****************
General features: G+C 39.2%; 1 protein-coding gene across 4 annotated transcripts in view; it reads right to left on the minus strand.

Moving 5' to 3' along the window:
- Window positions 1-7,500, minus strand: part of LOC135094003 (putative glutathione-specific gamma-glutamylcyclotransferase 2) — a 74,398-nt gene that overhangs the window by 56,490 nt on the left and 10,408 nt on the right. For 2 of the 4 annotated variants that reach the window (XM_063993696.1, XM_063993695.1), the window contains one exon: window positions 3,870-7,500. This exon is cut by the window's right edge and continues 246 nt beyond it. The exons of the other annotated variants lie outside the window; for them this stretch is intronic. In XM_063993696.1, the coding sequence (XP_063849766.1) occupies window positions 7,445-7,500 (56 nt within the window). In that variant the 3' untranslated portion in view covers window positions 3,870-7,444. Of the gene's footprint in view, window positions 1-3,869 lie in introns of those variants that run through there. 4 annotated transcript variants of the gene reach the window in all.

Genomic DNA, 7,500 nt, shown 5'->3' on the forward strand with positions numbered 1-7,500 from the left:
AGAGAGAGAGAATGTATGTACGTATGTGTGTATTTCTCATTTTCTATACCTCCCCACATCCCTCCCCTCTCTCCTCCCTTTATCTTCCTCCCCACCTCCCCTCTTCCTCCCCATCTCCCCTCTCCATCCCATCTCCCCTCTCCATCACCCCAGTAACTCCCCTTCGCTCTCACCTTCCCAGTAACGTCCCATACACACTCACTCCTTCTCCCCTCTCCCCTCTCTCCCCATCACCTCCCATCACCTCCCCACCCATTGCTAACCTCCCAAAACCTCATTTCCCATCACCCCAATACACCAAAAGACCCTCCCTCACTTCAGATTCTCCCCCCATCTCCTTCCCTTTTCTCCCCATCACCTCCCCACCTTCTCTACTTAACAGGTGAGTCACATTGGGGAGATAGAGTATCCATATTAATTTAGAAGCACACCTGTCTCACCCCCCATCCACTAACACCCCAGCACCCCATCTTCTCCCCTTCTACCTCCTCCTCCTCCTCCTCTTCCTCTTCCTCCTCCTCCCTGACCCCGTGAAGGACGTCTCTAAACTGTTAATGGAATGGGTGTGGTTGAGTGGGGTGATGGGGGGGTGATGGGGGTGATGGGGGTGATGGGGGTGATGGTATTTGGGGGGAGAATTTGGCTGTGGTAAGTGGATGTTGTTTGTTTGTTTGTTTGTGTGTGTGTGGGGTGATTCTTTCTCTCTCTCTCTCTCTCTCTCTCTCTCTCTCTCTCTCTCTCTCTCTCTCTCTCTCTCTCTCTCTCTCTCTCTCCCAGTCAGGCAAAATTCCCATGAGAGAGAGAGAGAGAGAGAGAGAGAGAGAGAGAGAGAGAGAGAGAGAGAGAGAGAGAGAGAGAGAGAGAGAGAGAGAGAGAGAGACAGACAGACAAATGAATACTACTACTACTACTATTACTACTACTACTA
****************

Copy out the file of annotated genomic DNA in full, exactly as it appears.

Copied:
General features: G+C 39.2%; 1 protein-coding gene across 4 annotated transcripts in view; it reads right to left on the minus strand.

Moving 5' to 3' along the window:
- Window positions 1-7,500, minus strand: part of LOC135094003 (putative glutathione-specific gamma-glutamylcyclotransferase 2) — a 74,398-nt gene that overhangs the window by 56,490 nt on the left and 10,408 nt on the right. For 2 of the 4 annotated variants that reach the window (XM_063993696.1, XM_063993695.1), the window contains one exon: window positions 3,870-7,500. This exon is cut by the window's right edge and continues 246 nt beyond it. The exons of the other annotated variants lie outside the window; for them this stretch is intronic. In XM_063993696.1, the coding sequence (XP_063849766.1) occupies window positions 7,445-7,500 (56 nt within the window). In that variant the 3' untranslated portion in view covers window positions 3,870-7,444. Of the gene's footprint in view, window positions 1-3,869 lie in introns of those variants that run through there. 4 annotated transcript variants of the gene reach the window in all.

Genomic DNA, 7,500 nt, shown 5'->3' on the forward strand with positions numbered 1-7,500 from the left:
AGAGAGAGAGAATGTATGTACGTATGTGTGTATTTCTCATTTTCTATACCTCCCCACATCCCTCCCCTCTCTCCTCCCTTTATCTTCCTCCCCACCTCCCCTCTTCCTCCCCATCTCCCCTCTCCATCCCATCTCCCCTCTCCATCACCCCAGTAACTCCCCTTCGCTCTCACCTTCCCAGTAACGTCCCATACACACTCACTCCTTCTCCCCTCTCCCCTCTCTCCCCATCACCTCCCATCACCTCCCCACCCATTGCTAACCTCCCAAAACCTCATTTCCCATCACCCCAATACACCAAAAGACCCTCCCTCACTTCAGATTCTCCCCCCATCTCCTTCCCTTTTCTCCCCATCACCTCCCCACCTTCTCTACTTAACAGGTGAGTCACATTGGGGAGATAGAGTATCCATATTAATTTAGAAGCACACCTGTCTCACCCCCCATCCACTAACACCCCAGCACCCCATCTTCTCCCCTTCTACCTCCTCCTCCTCCTCCTCTTCCTCTTCCTCCTCCTCCCTGACCCCGTGAAGGACGTCTCTAAACTGTTAATGGAATGGGTGTGGTTGAGTGGGGTGATGGGGGGGTGATGGGGGTGATGGGGGTGATGGGGGTGATGGTATTTGGGGGGAGAATTTGGCTGTGGTAAGTGGATGTTGTTTGTTTGTTTGTTTGTGTGTGTGTGGGGTGATTCTTTCTCTCTCTCTCTCTCTCTCTCTCTCTCTCTCTCTCTCTCTCTCTCTCTCTCTCTCTCTCTCTCTCTCTCTCTCCCAGTCAGGCAAAATTCCCATGAGAGAGAGAGAGAGAGAGAGAGAGAGAGAGAGAGAGAGAGAGAGAGAGAGAGAGAGAGAGAGAGAGAGAGAGAGAGAGAGAGAGACAGACAGACAAATGAATACTACTACTACTACTATTACTACTACTACTA